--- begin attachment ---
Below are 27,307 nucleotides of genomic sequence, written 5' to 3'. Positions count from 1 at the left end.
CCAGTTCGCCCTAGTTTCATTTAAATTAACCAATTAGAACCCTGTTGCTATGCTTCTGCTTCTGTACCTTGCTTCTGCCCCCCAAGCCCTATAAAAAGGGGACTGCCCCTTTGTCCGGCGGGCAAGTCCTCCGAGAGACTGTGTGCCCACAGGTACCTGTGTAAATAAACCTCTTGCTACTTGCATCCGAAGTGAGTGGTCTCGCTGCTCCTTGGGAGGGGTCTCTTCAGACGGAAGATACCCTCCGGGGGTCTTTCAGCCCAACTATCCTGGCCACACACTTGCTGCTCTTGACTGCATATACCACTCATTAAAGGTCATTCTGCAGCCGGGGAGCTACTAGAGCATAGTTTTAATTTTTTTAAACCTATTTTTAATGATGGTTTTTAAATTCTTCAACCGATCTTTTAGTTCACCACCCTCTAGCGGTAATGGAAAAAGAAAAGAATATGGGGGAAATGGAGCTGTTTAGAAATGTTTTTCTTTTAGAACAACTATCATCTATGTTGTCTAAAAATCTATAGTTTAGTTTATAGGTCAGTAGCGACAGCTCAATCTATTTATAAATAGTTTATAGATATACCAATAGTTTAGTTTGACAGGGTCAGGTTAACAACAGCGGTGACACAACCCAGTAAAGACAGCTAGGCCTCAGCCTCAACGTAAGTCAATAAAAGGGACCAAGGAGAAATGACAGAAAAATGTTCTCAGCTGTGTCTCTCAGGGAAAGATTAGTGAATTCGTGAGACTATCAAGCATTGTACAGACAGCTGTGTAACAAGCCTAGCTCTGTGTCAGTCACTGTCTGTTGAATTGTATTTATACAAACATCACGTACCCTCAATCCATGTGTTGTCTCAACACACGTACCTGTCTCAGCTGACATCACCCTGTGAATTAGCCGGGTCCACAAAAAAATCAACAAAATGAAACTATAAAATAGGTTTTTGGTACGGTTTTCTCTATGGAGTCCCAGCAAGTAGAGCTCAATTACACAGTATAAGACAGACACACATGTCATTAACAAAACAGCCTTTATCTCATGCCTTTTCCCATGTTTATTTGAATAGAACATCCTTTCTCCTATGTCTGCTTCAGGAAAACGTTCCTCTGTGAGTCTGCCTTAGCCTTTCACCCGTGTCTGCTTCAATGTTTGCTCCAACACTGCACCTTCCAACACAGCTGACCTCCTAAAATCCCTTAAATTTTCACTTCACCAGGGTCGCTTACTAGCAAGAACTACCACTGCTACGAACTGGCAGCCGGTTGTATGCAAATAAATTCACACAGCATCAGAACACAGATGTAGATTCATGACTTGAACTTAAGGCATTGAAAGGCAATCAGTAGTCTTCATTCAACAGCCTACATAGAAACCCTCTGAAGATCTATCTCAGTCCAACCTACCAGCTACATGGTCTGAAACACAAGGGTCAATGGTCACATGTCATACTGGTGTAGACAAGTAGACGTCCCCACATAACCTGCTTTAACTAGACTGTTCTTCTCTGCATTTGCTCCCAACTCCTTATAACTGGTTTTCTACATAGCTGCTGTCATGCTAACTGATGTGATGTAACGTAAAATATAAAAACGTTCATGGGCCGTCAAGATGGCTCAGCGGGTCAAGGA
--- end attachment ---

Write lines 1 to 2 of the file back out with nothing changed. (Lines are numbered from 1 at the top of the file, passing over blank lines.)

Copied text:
Below are 27,307 nucleotides of genomic sequence, written 5' to 3'. Positions count from 1 at the left end.
CCAGTTCGCCCTAGTTTCATTTAAATTAACCAATTAGAACCCTGTTGCTATGCTTCTGCTTCTGTACCTTGCTTCTGCCCCCCAAGCCCTATAAAAAGGGGACTGCCCCTTTGTCCGGCGGGCAAGTCCTCCGAGAGACTGTGTGCCCACAGGTACCTGTGTAAATAAACCTCTTGCTACTTGCATCCGAAGTGAGTGGTCTCGCTGCTCCTTGGGAGGGGTCTCTTCAGACGGAAGATACCCTCCGGGGGTCTTTCAGCCCAACTATCCTGGCCACACACTTGCTGCTCTTGACTGCATATACCACTCATTAAAGGTCATTCTGCAGCCGGGGAGCTACTAGAGCATAGTTTTAATTTTTTTAAACCTATTTTTAATGATGGTTTTTAAATTCTTCAACCGATCTTTTAGTTCACCACCCTCTAGCGGTAATGGAAAAAGAAAAGAATATGGGGGAAATGGAGCTGTTTAGAAATGTTTTTCTTTTAGAACAACTATCATCTATGTTGTCTAAAAATCTATAGTTTAGTTTATAGGTCAGTAGCGACAGCTCAATCTATTTATAAATAGTTTATAGATATACCAATAGTTTAGTTTGACAGGGTCAGGTTAACAACAGCGGTGACACAACCCAGTAAAGACAGCTAGGCCTCAGCCTCAACGTAAGTCAATAAAAGGGACCAAGGAGAAATGACAGAAAAATGTTCTCAGCTGTGTCTCTCAGGGAAAGATTAGTGAATTCGTGAGACTATCAAGCATTGTACAGACAGCTGTGTAACAAGCCTAGCTCTGTGTCAGTCACTGTCTGTTGAATTGTATTTATACAAACATCACGTACCCTCAATCCATGTGTTGTCTCAACACACGTACCTGTCTCAGCTGACATCACCCTGTGAATTAGCCGGGTCCACAAAAAAATCAACAAAATGAAACTATAAAATAGGTTTTTGGTACGGTTTTCTCTATGGAGTCCCAGCAAGTAGAGCTCAATTACACAGTATAAGACAGACACACATGTCATTAACAAAACAGCCTTTATCTCATGCCTTTTCCCATGTTTATTTGAATAGAACATCCTTTCTCCTATGTCTGCTTCAGGAAAACGTTCCTCTGTGAGTCTGCCTTAGCCTTTCACCCGTGTCTGCTTCAATGTTTGCTCCAACACTGCACCTTCCAACACAGCTGACCTCCTAAAATCCCTTAAATTTTCACTTCACCAGGGTCGCTTACTAGCAAGAACTACCACTGCTACGAACTGGCAGCCGGTTGTATGCAAATAAATTCACACAGCATCAGAACACAGATGTAGATTCATGACTTGAACTTAAGGCATTGAAAGGCAATCAGTAGTCTTCATTCAACAGCCTACATAGAAACCCTCTGAAGATCTATCTCAGTCCAACCTACCAGCTACATGGTCTGAAACACAAGGGTCAATGGTCACATGTCATACTGGTGTAGACAAGTAGACGTCCCCACATAACCTGCTTTAACTAGACTGTTCTTCTCTGCATTTGCTCCCAACTCCTTATAACTGGTTTTCTACATAGCTGCTGTCATGCTAACTGATGTGATGTAACGTAAAATATAAAAACGTTCATGGGCCGTCAAGATGGCTCAGCGGGTCAAGGA